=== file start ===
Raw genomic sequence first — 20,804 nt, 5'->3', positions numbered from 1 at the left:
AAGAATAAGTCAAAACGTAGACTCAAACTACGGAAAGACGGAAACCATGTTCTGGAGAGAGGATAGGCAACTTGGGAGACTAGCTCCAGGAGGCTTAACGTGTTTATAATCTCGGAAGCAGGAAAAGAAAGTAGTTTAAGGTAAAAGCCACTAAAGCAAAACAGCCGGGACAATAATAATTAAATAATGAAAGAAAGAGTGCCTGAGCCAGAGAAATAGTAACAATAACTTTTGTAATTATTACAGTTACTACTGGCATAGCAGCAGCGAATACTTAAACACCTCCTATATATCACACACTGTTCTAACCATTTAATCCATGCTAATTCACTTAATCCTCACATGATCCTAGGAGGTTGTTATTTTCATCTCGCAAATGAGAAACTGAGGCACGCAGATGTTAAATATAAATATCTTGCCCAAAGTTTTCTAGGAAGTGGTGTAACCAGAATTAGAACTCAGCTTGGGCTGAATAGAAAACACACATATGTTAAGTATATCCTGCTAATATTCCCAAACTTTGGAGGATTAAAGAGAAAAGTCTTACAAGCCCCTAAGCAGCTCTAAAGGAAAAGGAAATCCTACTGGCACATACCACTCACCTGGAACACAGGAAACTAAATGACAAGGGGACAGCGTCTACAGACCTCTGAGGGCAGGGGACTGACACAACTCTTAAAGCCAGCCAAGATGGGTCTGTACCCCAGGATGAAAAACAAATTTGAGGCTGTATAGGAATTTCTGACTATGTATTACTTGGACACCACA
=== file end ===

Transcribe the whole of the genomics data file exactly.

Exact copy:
Raw genomic sequence first — 20,804 nt, 5'->3', positions numbered from 1 at the left:
AAGAATAAGTCAAAACGTAGACTCAAACTACGGAAAGACGGAAACCATGTTCTGGAGAGAGGATAGGCAACTTGGGAGACTAGCTCCAGGAGGCTTAACGTGTTTATAATCTCGGAAGCAGGAAAAGAAAGTAGTTTAAGGTAAAAGCCACTAAAGCAAAACAGCCGGGACAATAATAATTAAATAATGAAAGAAAGAGTGCCTGAGCCAGAGAAATAGTAACAATAACTTTTGTAATTATTACAGTTACTACTGGCATAGCAGCAGCGAATACTTAAACACCTCCTATATATCACACACTGTTCTAACCATTTAATCCATGCTAATTCACTTAATCCTCACATGATCCTAGGAGGTTGTTATTTTCATCTCGCAAATGAGAAACTGAGGCACGCAGATGTTAAATATAAATATCTTGCCCAAAGTTTTCTAGGAAGTGGTGTAACCAGAATTAGAACTCAGCTTGGGCTGAATAGAAAACACACATATGTTAAGTATATCCTGCTAATATTCCCAAACTTTGGAGGATTAAAGAGAAAAGTCTTACAAGCCCCTAAGCAGCTCTAAAGGAAAAGGAAATCCTACTGGCACATACCACTCACCTGGAACACAGGAAACTAAATGACAAGGGGACAGCGTCTACAGACCTCTGAGGGCAGGGGACTGACACAACTCTTAAAGCCAGCCAAGATGGGTCTGTACCCCAGGATGAAAAACAAATTTGAGGCTGTATAGGAATTTCTGACTATGTATTACTTGGACACCACA